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Prosecutor in 'ACAB' Gang Case Wants $10M in Claim Against County

10August 2021


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Allister Adel speaking after she was unanimously approved as Maricopa County Attorney by the Board of Supervisors in 2019. - VIA YOUTUBE

Allister Adel speaking after she was unanimously approved as Maricopa County Attorney by the Board of Supervisors in 2019.

Via YouTube

April Sponsel, the prosecutor who infamously told a grand jury that local anti-police brutality protesters were a criminal street gang, is alleging that Maricopa County Attorney Allister Adel knew about the plan and threw her “under the bus” after public outcry.

Last October, over a dozen protesters were charged with assisting a criminal street gang after prosecutors obtained a grand jury indictment. Transcripts of the proceedings show that Sponsel told the grand jury that the protesters were part of a fictitious “ACAB” — an acronym for the slogan “All Cops Are Bastards” — street gang, while a Phoenix police officer compared the protesters to gangs like Hells Angels. After reporting from ABC15 revealed that Sponsel misled the grand jury, Adel had the charges dismissed. Sponsel was placed on administrative leave while Adel attempted to distance herself from the case, telling 12News in February that she only had a “snippet” of information about the case and that her hospitalization last November impacted her ability to properly vet the case. The protesters are now suing Adel and Sponsel.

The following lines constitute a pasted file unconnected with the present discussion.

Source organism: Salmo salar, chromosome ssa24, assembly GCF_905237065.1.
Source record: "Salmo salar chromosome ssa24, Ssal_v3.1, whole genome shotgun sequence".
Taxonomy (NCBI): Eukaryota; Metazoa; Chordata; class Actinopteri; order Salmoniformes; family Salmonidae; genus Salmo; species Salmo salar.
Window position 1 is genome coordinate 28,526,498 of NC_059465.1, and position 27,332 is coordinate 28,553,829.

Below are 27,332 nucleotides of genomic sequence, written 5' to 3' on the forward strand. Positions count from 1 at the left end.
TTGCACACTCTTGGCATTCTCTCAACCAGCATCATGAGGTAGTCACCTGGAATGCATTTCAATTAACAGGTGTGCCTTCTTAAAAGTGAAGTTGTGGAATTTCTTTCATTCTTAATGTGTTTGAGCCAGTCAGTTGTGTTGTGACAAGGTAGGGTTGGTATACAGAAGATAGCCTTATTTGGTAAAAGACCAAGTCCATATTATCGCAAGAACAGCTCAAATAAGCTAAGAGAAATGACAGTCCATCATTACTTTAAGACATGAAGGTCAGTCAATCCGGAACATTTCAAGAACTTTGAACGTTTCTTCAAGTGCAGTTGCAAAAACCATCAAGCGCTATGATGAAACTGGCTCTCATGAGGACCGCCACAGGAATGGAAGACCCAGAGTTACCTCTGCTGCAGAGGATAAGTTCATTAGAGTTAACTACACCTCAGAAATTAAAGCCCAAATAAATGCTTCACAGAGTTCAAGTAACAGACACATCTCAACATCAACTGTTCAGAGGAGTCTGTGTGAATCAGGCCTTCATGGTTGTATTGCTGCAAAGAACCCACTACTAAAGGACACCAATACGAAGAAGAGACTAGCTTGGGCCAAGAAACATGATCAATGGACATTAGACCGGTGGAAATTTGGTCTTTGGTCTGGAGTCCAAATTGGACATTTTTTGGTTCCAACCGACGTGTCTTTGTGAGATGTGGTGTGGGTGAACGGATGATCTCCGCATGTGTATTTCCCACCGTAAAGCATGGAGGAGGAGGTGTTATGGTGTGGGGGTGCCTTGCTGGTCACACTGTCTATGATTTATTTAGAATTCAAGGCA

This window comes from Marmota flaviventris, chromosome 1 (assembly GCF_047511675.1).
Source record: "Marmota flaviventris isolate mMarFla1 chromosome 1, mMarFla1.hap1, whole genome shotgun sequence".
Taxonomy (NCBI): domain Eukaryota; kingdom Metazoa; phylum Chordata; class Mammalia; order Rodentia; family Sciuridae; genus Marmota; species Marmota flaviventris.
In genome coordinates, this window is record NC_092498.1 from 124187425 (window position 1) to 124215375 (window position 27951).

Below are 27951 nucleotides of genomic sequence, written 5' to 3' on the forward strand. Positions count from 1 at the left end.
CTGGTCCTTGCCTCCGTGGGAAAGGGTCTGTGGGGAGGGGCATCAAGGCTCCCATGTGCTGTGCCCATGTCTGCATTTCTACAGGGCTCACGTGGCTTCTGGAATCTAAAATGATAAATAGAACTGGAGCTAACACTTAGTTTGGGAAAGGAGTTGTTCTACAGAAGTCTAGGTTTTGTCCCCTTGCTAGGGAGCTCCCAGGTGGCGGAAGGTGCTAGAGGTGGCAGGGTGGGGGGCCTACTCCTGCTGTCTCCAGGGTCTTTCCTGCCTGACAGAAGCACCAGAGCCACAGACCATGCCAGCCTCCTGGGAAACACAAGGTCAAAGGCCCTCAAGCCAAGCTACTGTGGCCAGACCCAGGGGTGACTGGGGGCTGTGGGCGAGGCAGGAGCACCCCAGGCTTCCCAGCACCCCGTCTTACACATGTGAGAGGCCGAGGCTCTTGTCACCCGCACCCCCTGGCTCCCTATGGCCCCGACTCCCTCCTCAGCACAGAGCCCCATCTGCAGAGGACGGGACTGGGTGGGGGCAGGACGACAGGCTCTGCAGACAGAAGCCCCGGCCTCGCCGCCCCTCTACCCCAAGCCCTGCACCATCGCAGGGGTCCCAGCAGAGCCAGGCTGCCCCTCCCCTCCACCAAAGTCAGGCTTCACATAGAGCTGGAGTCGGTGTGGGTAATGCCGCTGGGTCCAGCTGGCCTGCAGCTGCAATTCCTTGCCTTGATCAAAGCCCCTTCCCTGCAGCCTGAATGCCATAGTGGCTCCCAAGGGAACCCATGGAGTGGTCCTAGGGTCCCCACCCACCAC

But in a new notice of claim — a procedural precursor to a lawsuit — that was submitted to Adel and the Maricopa County Attorney’s Office (MCAO) on August 4, Sponsel claims that Adel was “fully aware of” the plan to charge the protesters as gang members and that she was used as a “scapegoat in order to blunt the criticism leveled by the news media” in an attempt to “absolve herself of any personal responsibility for bringing the charges and any politically damaging consequences of making that decision.” Sponsel is accusing Adel of defamation, invasion of privacy, and interference of contract and wants $10 million to settle the case preemptively.

“These decisions were discussed, they were vetted, they were passed up the chain of command,” said Tom Moring, an attorney with Jaburg Wilk, the law firm that is representing Sponsel. “The county attorney decided that someone had to be responsible for this change because there was no way to quietly dismiss these prosecutions.”

The existence of the notice of claim was first reported by AZFamily. Phoenix New Times obtained a copy of the notice of claim via a public records request.

Jennifer Liewer, a spokesperson for MCAO, did not respond to Phoenix New Times’ request for comment on Sponsel’s claim.